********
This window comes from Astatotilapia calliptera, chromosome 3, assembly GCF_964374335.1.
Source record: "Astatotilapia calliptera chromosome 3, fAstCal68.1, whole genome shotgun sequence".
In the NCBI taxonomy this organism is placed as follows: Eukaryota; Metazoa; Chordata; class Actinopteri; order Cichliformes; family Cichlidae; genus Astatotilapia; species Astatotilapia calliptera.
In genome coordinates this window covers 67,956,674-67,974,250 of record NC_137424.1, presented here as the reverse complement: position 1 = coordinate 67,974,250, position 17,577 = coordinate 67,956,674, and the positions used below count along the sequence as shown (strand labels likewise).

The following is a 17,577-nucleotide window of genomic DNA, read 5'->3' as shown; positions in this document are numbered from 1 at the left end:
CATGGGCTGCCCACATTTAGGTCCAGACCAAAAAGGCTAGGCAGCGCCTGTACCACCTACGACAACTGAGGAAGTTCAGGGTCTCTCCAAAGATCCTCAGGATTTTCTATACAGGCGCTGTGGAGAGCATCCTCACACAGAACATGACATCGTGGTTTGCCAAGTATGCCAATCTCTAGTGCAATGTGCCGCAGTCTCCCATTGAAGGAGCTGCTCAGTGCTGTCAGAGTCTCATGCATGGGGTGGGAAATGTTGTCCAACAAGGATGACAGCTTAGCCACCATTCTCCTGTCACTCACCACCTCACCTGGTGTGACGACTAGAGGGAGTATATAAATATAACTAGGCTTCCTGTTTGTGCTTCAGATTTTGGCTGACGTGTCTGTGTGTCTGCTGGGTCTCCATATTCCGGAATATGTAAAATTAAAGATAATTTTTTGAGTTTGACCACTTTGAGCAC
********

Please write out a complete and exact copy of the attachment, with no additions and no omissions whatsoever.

This window comes from Astatotilapia calliptera, chromosome 3, assembly GCF_964374335.1.
Source record: "Astatotilapia calliptera chromosome 3, fAstCal68.1, whole genome shotgun sequence".
In the NCBI taxonomy this organism is placed as follows: Eukaryota; Metazoa; Chordata; class Actinopteri; order Cichliformes; family Cichlidae; genus Astatotilapia; species Astatotilapia calliptera.
In genome coordinates this window covers 67,956,674-67,974,250 of record NC_137424.1, presented here as the reverse complement: position 1 = coordinate 67,974,250, position 17,577 = coordinate 67,956,674, and the positions used below count along the sequence as shown (strand labels likewise).

The following is a 17,577-nucleotide window of genomic DNA, read 5'->3' as shown; positions in this document are numbered from 1 at the left end:
CATGGGCTGCCCACATTTAGGTCCAGACCAAAAAGGCTAGGCAGCGCCTGTACCACCTACGACAACTGAGGAAGTTCAGGGTCTCTCCAAAGATCCTCAGGATTTTCTATACAGGCGCTGTGGAGAGCATCCTCACACAGAACATGACATCGTGGTTTGCCAAGTATGCCAATCTCTAGTGCAATGTGCCGCAGTCTCCCATTGAAGGAGCTGCTCAGTGCTGTCAGAGTCTCATGCATGGGGTGGGAAATGTTGTCCAACAAGGATGACAGCTTAGCCACCATTCTCCTGTCACTCACCACCTCACCTGGTGTGACGACTAGAGGGAGTATATAAATATAACTAGGCTTCCTGTTTGTGCTTCAGATTTTGGCTGACGTGTCTGTGTGTCTGCTGGGTCTCCATATTCCGGAATATGTAAAATTAAAGATAATTTTTTGAGTTTGACCACTTTGAGCAC